First, let’s look at rifles.
Anatomy of a Rifle
The Different Parts of a Rifle
The main difference between rifles is the type of action used. Every rifle will have a butt, which is the end of the rifle that you rest against your shoulder while firing, and every rifle will have a barrel. The big difference between weapons is with the action, which is comprised of the following parts:
Fire Control Group: The fire control group includes the disconnector, the seer, the trigger, and the hammer. These are the parts that are used to fire the weapon.
Trigger: The trigger is the lever you pull to fire the weapon, setting off a chain of events that result in the bullet shooting out of the muzzle.
Hammer: The hammer contacts the primer area and causes the powder to ignite, which then launches the bullet out of the muzzle. You don’t generally see these on a rifle, as they are hidden inside the action.
Receiver: The receiver is the body of the action. This holds all the pieces together and attaches the barrel to the furniture and the magazine.
Bolt: The bolt holds the firing pin and supports the rear of the cartridge, and also seals the cartridge inside of the firing chamber.
Bolt Handle: The bolt handle is what controls the bolt. It is used to load or unload a rifle.
Safety: The safety is what keeps your rifle from accidentally firing. This can come in the form of a button, a sliding component, or a switch. It is generally located next to the trigger. The safety works by blocking the trigger mechanism so that you can only fire the weapon when the safety is unlocked.
Breech: The breech is the part of the gun where you load ammunition.
Not every rifle comes equipped with the same parts. For example, break-action rifles don’t have bolts, but bolt-action rifles definitely do. Let’s take a look at the most common types of rifles.
The Different Types of Rifles
Manual Action Rifles
Manual-action rifles require you to do more work. You must manually load the next round before you can fire. The only thing that happens when you pull the trigger on a manual rifle is that it hits the hammer or the striker to fire the bullet. You must do all the reloading yourself.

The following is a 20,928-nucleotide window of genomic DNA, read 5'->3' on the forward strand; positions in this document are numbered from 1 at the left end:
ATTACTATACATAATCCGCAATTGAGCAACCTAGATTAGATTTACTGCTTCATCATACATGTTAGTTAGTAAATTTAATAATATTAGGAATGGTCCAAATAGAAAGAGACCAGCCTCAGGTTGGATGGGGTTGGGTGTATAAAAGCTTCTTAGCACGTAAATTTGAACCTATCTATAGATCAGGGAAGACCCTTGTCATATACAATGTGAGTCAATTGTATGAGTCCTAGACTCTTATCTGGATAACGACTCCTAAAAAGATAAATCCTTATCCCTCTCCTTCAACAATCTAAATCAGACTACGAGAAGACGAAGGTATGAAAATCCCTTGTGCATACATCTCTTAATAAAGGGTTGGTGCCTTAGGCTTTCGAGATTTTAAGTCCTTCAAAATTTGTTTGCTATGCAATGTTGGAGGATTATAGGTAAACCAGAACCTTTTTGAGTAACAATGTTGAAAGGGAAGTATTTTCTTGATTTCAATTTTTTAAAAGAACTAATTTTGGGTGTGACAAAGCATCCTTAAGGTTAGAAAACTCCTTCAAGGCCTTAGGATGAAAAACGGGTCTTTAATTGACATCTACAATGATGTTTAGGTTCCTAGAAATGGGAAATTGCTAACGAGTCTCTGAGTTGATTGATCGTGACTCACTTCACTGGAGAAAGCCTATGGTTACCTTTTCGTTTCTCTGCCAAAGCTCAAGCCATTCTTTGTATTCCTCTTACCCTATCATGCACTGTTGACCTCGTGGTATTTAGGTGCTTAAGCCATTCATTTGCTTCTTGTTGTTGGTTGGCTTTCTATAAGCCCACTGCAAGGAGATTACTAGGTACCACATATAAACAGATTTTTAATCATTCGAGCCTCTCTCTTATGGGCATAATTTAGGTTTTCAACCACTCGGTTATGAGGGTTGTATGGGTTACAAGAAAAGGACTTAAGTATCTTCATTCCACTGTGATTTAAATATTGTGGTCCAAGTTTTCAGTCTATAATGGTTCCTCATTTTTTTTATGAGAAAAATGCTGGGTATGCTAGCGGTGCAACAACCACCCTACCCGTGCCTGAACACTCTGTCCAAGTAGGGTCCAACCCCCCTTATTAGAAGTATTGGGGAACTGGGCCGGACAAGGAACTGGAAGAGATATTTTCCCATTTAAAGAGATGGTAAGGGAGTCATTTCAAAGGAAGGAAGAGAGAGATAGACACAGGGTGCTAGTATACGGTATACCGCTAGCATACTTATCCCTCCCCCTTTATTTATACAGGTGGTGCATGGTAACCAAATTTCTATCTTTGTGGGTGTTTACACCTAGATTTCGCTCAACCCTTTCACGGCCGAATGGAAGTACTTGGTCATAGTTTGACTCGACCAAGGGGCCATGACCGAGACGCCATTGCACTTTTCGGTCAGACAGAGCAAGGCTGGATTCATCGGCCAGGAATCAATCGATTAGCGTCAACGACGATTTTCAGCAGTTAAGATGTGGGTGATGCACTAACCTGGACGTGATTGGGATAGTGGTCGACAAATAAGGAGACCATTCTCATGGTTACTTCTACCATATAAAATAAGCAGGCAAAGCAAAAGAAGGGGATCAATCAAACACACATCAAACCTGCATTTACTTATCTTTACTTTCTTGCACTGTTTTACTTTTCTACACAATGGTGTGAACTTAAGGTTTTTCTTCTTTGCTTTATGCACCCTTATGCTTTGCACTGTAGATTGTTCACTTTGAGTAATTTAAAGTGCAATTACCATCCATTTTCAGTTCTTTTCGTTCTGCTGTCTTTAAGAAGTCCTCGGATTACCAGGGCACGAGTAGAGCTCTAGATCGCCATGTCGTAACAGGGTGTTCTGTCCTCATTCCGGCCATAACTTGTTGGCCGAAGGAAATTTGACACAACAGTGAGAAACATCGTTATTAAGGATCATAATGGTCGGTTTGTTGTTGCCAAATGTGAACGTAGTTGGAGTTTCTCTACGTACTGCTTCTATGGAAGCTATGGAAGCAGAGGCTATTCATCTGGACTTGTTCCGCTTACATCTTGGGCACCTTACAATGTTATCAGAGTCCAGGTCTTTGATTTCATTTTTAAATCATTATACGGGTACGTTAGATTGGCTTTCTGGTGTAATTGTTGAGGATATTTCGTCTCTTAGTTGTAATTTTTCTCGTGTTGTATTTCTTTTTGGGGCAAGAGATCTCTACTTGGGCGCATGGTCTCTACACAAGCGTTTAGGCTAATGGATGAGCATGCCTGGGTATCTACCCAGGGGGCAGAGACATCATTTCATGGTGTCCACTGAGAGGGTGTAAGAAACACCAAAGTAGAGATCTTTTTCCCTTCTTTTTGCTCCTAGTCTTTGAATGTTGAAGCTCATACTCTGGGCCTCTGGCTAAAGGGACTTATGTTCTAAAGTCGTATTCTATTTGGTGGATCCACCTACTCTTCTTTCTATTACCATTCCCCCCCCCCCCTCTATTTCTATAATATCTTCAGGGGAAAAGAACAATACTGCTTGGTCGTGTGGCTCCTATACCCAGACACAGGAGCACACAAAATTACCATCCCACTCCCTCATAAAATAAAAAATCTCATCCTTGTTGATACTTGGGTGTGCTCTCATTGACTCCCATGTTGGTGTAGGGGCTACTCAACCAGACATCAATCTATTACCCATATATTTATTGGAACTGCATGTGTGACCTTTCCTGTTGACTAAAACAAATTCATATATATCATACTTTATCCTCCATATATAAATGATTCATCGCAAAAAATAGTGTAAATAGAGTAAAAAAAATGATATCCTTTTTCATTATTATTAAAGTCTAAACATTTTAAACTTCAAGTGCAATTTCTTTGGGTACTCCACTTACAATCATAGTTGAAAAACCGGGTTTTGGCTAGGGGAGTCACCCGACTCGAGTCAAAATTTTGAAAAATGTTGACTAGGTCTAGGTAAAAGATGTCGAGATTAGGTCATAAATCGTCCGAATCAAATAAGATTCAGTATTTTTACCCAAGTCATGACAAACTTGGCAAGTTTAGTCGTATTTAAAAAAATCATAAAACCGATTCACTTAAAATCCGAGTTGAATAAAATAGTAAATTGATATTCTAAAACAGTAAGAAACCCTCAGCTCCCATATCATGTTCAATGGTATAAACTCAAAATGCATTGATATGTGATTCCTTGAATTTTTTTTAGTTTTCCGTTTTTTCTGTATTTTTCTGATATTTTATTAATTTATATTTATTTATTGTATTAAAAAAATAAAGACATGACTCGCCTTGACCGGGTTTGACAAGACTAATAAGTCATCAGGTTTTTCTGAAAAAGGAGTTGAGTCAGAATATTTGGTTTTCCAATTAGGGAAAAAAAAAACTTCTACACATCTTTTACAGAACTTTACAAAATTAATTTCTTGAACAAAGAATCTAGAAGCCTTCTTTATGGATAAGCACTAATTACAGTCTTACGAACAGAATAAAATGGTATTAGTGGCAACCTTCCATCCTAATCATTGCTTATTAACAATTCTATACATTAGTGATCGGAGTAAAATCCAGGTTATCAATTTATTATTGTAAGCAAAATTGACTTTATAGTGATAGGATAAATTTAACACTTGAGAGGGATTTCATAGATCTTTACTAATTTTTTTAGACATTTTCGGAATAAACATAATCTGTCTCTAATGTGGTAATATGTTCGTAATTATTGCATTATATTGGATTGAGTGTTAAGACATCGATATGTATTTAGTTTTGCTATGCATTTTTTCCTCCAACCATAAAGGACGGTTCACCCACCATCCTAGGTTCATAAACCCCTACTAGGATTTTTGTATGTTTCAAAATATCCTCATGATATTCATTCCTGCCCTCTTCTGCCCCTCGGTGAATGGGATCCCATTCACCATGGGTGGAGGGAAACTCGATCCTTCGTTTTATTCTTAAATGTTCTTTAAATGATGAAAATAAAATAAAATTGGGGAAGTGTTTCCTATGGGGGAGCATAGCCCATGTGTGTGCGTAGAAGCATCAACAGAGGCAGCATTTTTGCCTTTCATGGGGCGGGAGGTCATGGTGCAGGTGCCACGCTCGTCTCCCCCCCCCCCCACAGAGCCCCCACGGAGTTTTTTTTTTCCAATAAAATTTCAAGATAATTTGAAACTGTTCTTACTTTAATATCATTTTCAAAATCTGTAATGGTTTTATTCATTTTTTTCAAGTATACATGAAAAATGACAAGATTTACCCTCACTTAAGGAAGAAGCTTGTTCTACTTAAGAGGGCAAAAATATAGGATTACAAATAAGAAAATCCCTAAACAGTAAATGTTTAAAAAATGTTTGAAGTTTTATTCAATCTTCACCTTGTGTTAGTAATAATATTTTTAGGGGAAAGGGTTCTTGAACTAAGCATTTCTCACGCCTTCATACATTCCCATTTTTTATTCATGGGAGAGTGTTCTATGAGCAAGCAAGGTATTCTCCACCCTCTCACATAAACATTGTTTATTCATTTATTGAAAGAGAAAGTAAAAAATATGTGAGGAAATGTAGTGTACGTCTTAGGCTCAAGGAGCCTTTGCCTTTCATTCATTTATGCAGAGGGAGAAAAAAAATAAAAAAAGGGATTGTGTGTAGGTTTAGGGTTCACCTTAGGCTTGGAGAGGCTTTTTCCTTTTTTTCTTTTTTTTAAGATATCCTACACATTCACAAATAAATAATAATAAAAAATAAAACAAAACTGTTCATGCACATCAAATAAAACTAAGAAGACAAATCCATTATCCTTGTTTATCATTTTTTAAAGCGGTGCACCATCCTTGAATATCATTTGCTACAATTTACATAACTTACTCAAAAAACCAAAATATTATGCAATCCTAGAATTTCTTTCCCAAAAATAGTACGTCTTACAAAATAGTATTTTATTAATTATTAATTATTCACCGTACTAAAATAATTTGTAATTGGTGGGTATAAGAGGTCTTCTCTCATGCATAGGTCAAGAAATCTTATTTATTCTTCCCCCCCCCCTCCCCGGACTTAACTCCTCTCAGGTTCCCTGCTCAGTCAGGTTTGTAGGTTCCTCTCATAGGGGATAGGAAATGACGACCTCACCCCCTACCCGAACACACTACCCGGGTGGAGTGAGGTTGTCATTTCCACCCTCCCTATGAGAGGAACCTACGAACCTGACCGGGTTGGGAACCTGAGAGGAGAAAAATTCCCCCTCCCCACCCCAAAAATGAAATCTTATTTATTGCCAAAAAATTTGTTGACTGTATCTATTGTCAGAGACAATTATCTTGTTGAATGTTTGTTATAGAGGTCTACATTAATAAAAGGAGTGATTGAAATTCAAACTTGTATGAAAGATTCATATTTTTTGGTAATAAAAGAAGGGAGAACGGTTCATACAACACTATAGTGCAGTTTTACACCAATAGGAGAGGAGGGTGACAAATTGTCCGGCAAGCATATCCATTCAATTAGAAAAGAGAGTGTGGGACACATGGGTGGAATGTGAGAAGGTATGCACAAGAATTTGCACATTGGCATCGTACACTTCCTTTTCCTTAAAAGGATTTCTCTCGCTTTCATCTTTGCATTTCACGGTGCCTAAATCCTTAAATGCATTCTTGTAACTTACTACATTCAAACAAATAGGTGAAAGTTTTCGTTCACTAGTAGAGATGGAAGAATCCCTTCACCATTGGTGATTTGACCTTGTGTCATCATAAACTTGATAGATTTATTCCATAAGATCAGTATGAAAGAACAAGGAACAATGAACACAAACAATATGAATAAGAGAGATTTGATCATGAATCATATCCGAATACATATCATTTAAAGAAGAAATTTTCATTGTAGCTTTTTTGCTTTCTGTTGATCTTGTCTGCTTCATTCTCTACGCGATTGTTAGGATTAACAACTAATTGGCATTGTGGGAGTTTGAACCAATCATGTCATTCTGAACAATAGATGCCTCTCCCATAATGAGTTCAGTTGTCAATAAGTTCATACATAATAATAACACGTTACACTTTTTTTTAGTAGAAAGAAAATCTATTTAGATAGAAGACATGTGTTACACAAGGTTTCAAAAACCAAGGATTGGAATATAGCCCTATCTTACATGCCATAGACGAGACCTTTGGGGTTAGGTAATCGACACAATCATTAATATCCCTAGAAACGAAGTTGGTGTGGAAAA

Break-action rifles are single-shot action with a hinge inside of their receiver. When they are unlocked, the barrel will pivot down and eject the used cartridge, then you can load a new one. Break-action rifles are lightweight and maneuverable, but they can be super slow to reload. You need to move the whole gun just to load another cartridge, and so you can’t aim continuously while firing the weapon.
These are the most popular types of rifle. You often see these in TV shows and in the movies. These rifles come with a metal receiver locked onto the barrel and surrounding the bolt. The bolt handle is lifted and pulled back to open the breech, where you can then load your bullet. When the bullet is loaded and the handle is pushed forward, the round is then chambered and ready to fire.
This takes a bit of practice, but once you know what you’re doing, you can easily and quickly fire this weapon repeatedly without losing your target. These rifles come both in single-shot varieties and with magazines. You can fire multiple rounds before needing to reload, and there are many available types of ammunition.
These rifles are popular because of their rigidity and their pinpoint accuracy. These are also very good learning rifles for young shooters. For hunting, for long-range shooting, and for just about any survival situation, a bolt-action rifle is useful. These are also ambidextrous, so you don’t have to worry about your right or left hand.